He was born Cyrille-Hector Côté in Quebec City in 1809, of Acadian descent, and studied at the Petit Séminaire de Québec and the Petit Séminaire de Montréal. He became a teacher. In 1831, he started the study of medicine at McGill College, but transferred to the University of Vermont shortly afterwards. Although he graduated with a medical certificate there in October 1831, he was at first not allowed to practice in Lower Canada because he had completed his studies in less than five years. However, in April 1832, he was given his license and entered practice at Sainte-Marguerite-de-Blairfindie. In 1833, he moved to Napierville. Later that year, he married Margaret Yelloby Jobson, the daughter of a prosperous local farmer.
In 1834, he was elected to the Legislative Assembly of Lower Canada for L'Acadie and was a radical member of the parti patriote. Côté became a leader for the Patriote movement in his region and joined Les Fils de la Liberté. After a price was set on his head, he left for the United States. Although originally supporting Louis-Joseph Papineau, he now allied himself with Robert Nelson and helped prepare a declaration of independence for Lower Canada. In February 1838, with Nelson, he led a group of Patriotes into Lower Canada; they were quickly dispersed. The American authorities arrested the group's leaders because the United States were officially neutral in this dispute but they were released shortly afterwards. At this point, Côté began to organize a group known as the Frères chasseurs. In November 1838, Nelson and Côté took over the village of Napierville but were again defeated by volunteer troops loyal to the British. He returned to the practice of medicine and settled at Swanton, Vermont. By 1840, he had abandoned the Patriote movement and moved to Chazy, New York the following year.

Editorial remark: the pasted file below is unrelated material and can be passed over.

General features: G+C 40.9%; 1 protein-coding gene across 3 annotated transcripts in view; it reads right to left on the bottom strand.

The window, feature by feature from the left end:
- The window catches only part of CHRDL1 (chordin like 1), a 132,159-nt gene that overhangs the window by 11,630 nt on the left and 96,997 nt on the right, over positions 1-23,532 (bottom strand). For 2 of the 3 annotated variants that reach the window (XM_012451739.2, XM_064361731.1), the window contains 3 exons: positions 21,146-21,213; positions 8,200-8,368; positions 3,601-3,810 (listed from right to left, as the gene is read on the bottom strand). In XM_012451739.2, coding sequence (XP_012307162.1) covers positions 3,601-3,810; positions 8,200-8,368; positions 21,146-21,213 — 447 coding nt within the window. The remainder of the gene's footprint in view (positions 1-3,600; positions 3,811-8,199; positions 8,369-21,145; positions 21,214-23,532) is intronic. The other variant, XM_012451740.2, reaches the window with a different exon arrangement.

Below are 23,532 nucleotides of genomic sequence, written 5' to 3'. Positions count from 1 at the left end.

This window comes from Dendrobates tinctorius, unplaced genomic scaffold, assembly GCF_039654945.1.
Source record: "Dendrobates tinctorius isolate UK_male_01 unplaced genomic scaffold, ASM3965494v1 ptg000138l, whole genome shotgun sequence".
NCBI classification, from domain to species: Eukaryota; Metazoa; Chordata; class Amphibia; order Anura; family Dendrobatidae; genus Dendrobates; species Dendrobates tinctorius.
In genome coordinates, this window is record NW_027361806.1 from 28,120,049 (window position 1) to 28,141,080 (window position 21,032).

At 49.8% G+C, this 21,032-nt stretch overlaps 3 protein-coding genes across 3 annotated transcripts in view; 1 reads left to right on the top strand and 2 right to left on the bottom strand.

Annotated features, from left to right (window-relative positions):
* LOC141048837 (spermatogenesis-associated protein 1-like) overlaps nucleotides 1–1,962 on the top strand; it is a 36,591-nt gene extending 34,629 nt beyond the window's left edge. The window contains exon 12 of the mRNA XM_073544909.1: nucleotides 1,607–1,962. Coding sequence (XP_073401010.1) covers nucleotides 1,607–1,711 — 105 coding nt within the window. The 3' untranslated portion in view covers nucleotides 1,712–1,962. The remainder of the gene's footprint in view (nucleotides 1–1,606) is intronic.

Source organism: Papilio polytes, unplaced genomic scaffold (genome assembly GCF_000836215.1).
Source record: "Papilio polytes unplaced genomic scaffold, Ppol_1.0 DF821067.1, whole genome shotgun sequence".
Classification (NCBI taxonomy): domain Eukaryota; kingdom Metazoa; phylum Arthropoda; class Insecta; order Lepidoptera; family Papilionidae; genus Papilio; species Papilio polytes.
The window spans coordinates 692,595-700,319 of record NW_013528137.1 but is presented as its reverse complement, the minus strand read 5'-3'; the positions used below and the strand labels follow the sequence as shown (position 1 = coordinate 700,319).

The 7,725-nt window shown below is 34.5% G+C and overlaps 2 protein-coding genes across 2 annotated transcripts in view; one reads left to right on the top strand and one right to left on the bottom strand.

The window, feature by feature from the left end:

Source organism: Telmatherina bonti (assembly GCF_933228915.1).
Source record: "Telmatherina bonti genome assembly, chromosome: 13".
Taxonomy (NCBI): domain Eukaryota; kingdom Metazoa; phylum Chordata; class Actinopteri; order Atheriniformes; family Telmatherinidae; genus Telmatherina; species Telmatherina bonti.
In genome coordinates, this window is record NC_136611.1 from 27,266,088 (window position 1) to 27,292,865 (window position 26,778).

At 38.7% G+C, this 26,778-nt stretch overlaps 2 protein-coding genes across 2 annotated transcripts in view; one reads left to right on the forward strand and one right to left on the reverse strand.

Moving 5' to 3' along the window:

He returned to Lower Canada in 1843, now a preacher for the Baptist faith. In 1844, he was ordained a Baptist minister and settled at Saint-Pie, Quebec. In 1848, he went to Philadelphia and helped prepare pamphlets to educate people about the Baptist faith, as well as translating an existing work into French. In 1849, he went to Sainte-Marie-de-Monnoir (later Marieville, Quebec).